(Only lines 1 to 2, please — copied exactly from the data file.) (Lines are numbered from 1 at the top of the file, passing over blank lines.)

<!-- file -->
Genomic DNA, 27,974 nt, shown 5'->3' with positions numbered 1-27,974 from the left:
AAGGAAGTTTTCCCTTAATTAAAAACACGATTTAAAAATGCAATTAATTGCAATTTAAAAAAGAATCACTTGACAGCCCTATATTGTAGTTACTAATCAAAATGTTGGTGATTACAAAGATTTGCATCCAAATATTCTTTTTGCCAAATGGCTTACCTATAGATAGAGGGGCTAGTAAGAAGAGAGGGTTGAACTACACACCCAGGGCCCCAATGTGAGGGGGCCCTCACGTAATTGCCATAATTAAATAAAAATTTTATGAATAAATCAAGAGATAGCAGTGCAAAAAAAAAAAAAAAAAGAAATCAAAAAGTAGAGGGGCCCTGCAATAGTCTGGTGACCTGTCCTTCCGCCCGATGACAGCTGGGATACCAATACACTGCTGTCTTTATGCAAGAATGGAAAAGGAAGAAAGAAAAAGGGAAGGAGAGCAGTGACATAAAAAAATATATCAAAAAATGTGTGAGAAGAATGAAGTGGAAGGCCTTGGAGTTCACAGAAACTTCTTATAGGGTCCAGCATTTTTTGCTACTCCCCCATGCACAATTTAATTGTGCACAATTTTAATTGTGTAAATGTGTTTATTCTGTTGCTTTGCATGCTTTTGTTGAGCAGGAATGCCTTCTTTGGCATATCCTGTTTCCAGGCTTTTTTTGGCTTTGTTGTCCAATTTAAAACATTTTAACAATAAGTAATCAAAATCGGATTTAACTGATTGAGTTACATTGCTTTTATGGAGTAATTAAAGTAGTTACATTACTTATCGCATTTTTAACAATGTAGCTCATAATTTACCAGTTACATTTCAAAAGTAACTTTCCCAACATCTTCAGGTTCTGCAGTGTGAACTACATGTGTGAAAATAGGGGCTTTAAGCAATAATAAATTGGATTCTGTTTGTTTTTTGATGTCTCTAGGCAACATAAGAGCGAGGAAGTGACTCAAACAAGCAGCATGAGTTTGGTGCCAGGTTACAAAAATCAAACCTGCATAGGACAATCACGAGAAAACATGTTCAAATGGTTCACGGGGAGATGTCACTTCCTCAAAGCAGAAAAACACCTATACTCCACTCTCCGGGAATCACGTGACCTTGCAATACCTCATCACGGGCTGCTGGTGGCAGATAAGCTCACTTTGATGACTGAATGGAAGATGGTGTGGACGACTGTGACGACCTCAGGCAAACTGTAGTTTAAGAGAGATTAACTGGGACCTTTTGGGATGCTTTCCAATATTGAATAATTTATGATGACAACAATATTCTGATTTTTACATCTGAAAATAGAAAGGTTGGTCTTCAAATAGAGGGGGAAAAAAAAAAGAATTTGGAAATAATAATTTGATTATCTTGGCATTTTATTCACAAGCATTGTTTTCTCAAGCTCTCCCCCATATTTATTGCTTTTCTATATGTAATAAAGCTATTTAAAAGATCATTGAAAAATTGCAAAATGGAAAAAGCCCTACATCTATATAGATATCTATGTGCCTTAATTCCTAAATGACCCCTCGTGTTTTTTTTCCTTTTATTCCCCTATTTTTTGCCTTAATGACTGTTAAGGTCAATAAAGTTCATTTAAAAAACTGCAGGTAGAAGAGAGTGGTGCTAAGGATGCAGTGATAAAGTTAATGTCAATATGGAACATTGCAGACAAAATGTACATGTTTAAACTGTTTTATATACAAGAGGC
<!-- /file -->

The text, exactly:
Genomic DNA, 27,974 nt, shown 5'->3' with positions numbered 1-27,974 from the left:
AAGGAAGTTTTCCCTTAATTAAAAACACGATTTAAAAATGCAATTAATTGCAATTTAAAAAAGAATCACTTGACAGCCCTATATTGTAGTTACTAATCAAAATGTTGGTGATTACAAAGATTTGCATCCAAATATTCTTTTTGCCAAATGGCTTACCTATAGATAGAGGGGCTAGTAAGAAGAGAGGGTTGAACTACACACCCAGGGCCCCAATGTGAGGGGGCCCTCACGTAATTGCCATAATTAAATAAAAATTTTATGAATAAATCAAGAGATAGCAGTGCAAAAAAAAAAAAAAAAAGAAATCAAAAAGTAGAGGGGCCCTGCAATAGTCTGGTGACCTGTCCTTCCGCCCGATGACAGCTGGGATACCAATACACTGCTGTCTTTATGCAAGAATGGAAAAGGAAGAAAGAAAAAGGGAAGGAGAGCAGTGACATAAAAAAATATATCAAAAAATGTGTGAGAAGAATGAAGTGGAAGGCCTTGGAGTTCACAGAAACTTCTTATAGGGTCCAGCATTTTTTGCTACTCCCCCATGCACAATTTAATTGTGCACAATTTTAATTGTGTAAATGTGTTTATTCTGTTGCTTTGCATGCTTTTGTTGAGCAGGAATGCCTTCTTTGGCATATCCTGTTTCCAGGCTTTTTTTGGCTTTGTTGTCCAATTTAAAACATTTTAACAATAAGTAATCAAAATCGGATTTAACTGATTGAGTTACATTGCTTTTATGGAGTAATTAAAGTAGTTACATTACTTATCGCATTTTTAACAATGTAGCTCATAATTTACCAGTTACATTTCAAAAGTAACTTTCCCAACATCTTCAGGTTCTGCAGTGTGAACTACATGTGTGAAAATAGGGGCTTTAAGCAATAATAAATTGGATTCTGTTTGTTTTTTGATGTCTCTAGGCAACATAAGAGCGAGGAAGTGACTCAAACAAGCAGCATGAGTTTGGTGCCAGGTTACAAAAATCAAACCTGCATAGGACAATCACGAGAAAACATGTTCAAATGGTTCACGGGGAGATGTCACTTCCTCAAAGCAGAAAAACACCTATACTCCACTCTCCGGGAATCACGTGACCTTGCAATACCTCATCACGGGCTGCTGGTGGCAGATAAGCTCACTTTGATGACTGAATGGAAGATGGTGTGGACGACTGTGACGACCTCAGGCAAACTGTAGTTTAAGAGAGATTAACTGGGACCTTTTGGGATGCTTTCCAATATTGAATAATTTATGATGACAACAATATTCTGATTTTTACATCTGAAAATAGAAAGGTTGGTCTTCAAATAGAGGGGGAAAAAAAAAAGAATTTGGAAATAATAATTTGATTATCTTGGCATTTTATTCACAAGCATTGTTTTCTCAAGCTCTCCCCCATATTTATTGCTTTTCTATATGTAATAAAGCTATTTAAAAGATCATTGAAAAATTGCAAAATGGAAAAAGCCCTACATCTATATAGATATCTATGTGCCTTAATTCCTAAATGACCCCTCGTGTTTTTTTTCCTTTTATTCCCCTATTTTTTGCCTTAATGACTGTTAAGGTCAATAAAGTTCATTTAAAAAACTGCAGGTAGAAGAGAGTGGTGCTAAGGATGCAGTGATAAAGTTAATGTCAATATGGAACATTGCAGACAAAATGTACATGTTTAAACTGTTTTATATACAAGAGGC